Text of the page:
Since these hormones regulate the way your body uses energy, a lack of these hormones can reduce the amount of energy the body has to work properly. Thyroid problems can also affect you physically and make you feel poorly overall.  Energy levels and physical strength plays a major role in depression and the state of people’s overall mental health. Having lower energy levels can affect your cognition and brain functioning, which can contribute to feelings of depression. When you feel physically run down, you are less likely to be able to take care of yourself in the way you need, such as cooking healthy food and exercising. You may also struggle with everyday activities, like work and school and socialization, and may find yourself staying at home more, which can lead to feelings of isolation. All of these factors can cause depression or exacerbate your existing depression.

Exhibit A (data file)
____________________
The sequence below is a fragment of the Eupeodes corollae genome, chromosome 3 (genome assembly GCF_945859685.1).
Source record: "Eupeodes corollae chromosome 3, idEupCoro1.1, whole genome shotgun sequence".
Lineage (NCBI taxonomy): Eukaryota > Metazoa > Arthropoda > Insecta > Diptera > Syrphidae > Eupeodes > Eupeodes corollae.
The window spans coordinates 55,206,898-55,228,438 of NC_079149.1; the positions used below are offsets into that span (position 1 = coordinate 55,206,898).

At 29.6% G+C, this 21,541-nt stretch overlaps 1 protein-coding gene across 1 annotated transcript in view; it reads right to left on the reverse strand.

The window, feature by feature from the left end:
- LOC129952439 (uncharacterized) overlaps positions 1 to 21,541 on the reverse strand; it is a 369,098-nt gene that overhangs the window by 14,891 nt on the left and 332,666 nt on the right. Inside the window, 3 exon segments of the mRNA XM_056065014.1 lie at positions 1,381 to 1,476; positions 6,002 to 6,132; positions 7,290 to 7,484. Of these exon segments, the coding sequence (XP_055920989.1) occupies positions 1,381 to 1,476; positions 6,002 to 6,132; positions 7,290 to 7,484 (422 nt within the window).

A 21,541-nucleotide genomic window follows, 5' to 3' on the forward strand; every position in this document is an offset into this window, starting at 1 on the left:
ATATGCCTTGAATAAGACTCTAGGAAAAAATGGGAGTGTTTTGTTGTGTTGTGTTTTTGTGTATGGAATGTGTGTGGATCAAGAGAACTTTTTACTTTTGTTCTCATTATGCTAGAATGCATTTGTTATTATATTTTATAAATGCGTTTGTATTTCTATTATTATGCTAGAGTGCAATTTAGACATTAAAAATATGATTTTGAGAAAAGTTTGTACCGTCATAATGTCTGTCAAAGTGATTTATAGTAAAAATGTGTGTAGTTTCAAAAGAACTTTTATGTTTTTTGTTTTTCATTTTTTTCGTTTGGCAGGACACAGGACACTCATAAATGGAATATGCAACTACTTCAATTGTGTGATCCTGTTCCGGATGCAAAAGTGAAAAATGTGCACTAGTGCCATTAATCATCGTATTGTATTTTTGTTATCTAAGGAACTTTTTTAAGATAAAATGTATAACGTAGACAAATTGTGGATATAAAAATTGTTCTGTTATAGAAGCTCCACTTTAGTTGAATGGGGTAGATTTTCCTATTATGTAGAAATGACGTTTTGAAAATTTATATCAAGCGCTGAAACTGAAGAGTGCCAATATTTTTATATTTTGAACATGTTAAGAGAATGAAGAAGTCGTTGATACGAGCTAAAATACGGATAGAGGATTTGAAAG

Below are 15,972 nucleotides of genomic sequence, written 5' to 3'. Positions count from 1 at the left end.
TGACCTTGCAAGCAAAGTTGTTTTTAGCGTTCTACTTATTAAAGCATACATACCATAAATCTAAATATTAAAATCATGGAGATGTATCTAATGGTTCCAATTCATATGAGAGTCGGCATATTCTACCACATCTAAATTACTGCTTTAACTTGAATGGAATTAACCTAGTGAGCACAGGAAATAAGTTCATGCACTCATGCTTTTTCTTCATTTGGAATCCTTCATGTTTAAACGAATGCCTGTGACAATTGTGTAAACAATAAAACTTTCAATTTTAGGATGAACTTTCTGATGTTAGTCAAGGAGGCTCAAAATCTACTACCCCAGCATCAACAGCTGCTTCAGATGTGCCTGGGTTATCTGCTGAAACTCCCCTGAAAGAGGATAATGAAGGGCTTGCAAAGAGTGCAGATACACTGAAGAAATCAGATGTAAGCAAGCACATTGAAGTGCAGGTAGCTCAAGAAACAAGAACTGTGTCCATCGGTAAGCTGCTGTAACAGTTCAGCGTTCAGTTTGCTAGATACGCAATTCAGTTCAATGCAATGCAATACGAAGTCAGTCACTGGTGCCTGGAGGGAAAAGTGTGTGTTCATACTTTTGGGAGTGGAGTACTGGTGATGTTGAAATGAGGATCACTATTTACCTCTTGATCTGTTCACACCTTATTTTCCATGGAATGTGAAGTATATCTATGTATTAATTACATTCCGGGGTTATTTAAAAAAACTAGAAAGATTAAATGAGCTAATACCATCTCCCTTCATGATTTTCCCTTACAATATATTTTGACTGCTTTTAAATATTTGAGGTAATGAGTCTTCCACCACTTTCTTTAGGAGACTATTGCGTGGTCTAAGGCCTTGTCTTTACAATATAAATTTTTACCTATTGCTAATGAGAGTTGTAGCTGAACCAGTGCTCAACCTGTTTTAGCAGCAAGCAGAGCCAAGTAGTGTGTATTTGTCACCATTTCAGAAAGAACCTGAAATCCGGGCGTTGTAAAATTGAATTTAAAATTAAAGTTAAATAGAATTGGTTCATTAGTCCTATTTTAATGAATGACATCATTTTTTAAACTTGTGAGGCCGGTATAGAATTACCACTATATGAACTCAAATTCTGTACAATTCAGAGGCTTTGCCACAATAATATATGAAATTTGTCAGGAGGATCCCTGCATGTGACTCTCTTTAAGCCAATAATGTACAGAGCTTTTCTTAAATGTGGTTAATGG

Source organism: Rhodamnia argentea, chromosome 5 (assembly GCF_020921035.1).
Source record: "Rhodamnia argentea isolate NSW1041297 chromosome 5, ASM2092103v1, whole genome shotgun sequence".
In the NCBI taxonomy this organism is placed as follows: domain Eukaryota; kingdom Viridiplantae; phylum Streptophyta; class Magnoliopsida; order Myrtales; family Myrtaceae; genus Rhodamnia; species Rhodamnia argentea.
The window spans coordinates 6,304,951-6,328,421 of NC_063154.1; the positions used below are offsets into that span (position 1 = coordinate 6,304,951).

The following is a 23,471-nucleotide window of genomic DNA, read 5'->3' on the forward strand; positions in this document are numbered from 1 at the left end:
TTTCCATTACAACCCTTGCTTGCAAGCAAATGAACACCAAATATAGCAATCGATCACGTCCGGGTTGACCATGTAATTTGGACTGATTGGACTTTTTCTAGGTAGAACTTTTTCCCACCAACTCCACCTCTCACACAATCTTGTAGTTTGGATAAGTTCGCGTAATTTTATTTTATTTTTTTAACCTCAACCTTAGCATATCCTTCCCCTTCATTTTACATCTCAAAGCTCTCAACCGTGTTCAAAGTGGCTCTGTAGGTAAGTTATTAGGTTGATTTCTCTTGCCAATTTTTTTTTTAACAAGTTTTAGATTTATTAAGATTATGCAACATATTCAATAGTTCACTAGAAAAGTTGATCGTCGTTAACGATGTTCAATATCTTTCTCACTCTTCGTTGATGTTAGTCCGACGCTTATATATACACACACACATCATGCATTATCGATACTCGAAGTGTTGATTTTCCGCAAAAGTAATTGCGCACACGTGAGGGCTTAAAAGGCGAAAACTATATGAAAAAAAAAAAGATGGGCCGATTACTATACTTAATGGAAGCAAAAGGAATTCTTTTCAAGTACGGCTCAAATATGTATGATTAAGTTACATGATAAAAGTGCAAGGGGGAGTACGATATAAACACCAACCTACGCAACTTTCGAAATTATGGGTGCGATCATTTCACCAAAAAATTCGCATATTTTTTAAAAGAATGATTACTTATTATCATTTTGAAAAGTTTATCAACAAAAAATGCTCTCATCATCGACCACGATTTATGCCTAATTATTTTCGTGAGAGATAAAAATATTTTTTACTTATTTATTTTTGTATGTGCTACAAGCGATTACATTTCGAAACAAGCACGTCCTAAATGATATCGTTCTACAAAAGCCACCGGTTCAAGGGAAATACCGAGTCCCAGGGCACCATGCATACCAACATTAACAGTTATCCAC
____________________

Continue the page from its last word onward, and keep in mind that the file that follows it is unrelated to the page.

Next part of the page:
Treatment of Thyroid Problems and Depression

After testing your thyroid levels and detecting an imbalance, your doctor will review the results with you and the impacts on your mental health. If you feel you are experiencing depression directly related to an improperly functioning thyroid, your doctor will be able to determine the best course of treatment moving forward. Thyroid medication is the usual course for those with some type of thyroid disease, such as hypothyroidism or hyperthyroidism.

If you have hypothyroidism, thyroid medication can either boost the hormones produced or replace those hormones entirely. The intention of prescribing thyroid medication is to regulate these hormones and get them back to a normal level to restore healthy bodily functions. If you are struggling with depression then it may also reduce or completely stop your depression by regulating thyroid hormones that can cause depression. However, if thyroid medicine alone is not enough and your symptoms of depression do not go away then your doctor may consider antidepressants, such as SSRIs. SSRIs or selective serotonin reuptake inhibitors are the typical class of antidepressants that are used to treat depression. Talk therapy may also be added into the course of treatment for the maximum benefits.